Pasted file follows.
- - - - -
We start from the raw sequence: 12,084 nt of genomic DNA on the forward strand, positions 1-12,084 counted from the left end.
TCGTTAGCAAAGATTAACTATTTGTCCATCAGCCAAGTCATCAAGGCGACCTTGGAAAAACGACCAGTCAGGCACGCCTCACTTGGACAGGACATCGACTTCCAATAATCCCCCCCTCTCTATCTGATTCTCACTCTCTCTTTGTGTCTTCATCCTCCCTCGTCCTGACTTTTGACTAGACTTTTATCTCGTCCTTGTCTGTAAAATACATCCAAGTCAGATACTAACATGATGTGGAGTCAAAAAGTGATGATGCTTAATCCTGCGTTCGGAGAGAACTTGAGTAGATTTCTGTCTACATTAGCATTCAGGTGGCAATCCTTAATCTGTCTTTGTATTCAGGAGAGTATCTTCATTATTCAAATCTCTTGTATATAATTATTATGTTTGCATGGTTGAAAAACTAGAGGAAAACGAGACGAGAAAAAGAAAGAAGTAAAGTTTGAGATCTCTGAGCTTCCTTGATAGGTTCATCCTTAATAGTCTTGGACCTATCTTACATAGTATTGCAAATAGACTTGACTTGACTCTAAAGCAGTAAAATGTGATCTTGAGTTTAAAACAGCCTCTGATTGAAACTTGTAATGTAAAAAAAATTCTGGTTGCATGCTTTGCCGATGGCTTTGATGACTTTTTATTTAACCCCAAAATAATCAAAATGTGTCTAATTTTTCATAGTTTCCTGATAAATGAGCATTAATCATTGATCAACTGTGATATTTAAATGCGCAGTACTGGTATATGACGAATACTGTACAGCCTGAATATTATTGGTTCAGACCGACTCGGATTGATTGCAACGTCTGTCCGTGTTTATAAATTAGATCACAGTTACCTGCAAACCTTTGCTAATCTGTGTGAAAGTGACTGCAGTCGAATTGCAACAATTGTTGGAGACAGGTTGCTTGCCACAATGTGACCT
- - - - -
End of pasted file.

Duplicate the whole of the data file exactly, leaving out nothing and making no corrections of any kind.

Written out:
We start from the raw sequence: 12,084 nt of genomic DNA on the forward strand, positions 1-12,084 counted from the left end.
TCGTTAGCAAAGATTAACTATTTGTCCATCAGCCAAGTCATCAAGGCGACCTTGGAAAAACGACCAGTCAGGCACGCCTCACTTGGACAGGACATCGACTTCCAATAATCCCCCCCTCTCTATCTGATTCTCACTCTCTCTTTGTGTCTTCATCCTCCCTCGTCCTGACTTTTGACTAGACTTTTATCTCGTCCTTGTCTGTAAAATACATCCAAGTCAGATACTAACATGATGTGGAGTCAAAAAGTGATGATGCTTAATCCTGCGTTCGGAGAGAACTTGAGTAGATTTCTGTCTACATTAGCATTCAGGTGGCAATCCTTAATCTGTCTTTGTATTCAGGAGAGTATCTTCATTATTCAAATCTCTTGTATATAATTATTATGTTTGCATGGTTGAAAAACTAGAGGAAAACGAGACGAGAAAAAGAAAGAAGTAAAGTTTGAGATCTCTGAGCTTCCTTGATAGGTTCATCCTTAATAGTCTTGGACCTATCTTACATAGTATTGCAAATAGACTTGACTTGACTCTAAAGCAGTAAAATGTGATCTTGAGTTTAAAACAGCCTCTGATTGAAACTTGTAATGTAAAAAAAATTCTGGTTGCATGCTTTGCCGATGGCTTTGATGACTTTTTATTTAACCCCAAAATAATCAAAATGTGTCTAATTTTTCATAGTTTCCTGATAAATGAGCATTAATCATTGATCAACTGTGATATTTAAATGCGCAGTACTGGTATATGACGAATACTGTACAGCCTGAATATTATTGGTTCAGACCGACTCGGATTGATTGCAACGTCTGTCCGTGTTTATAAATTAGATCACAGTTACCTGCAAACCTTTGCTAATCTGTGTGAAAGTGACTGCAGTCGAATTGCAACAATTGTTGGAGACAGGTTGCTTGCCACAATGTGACCT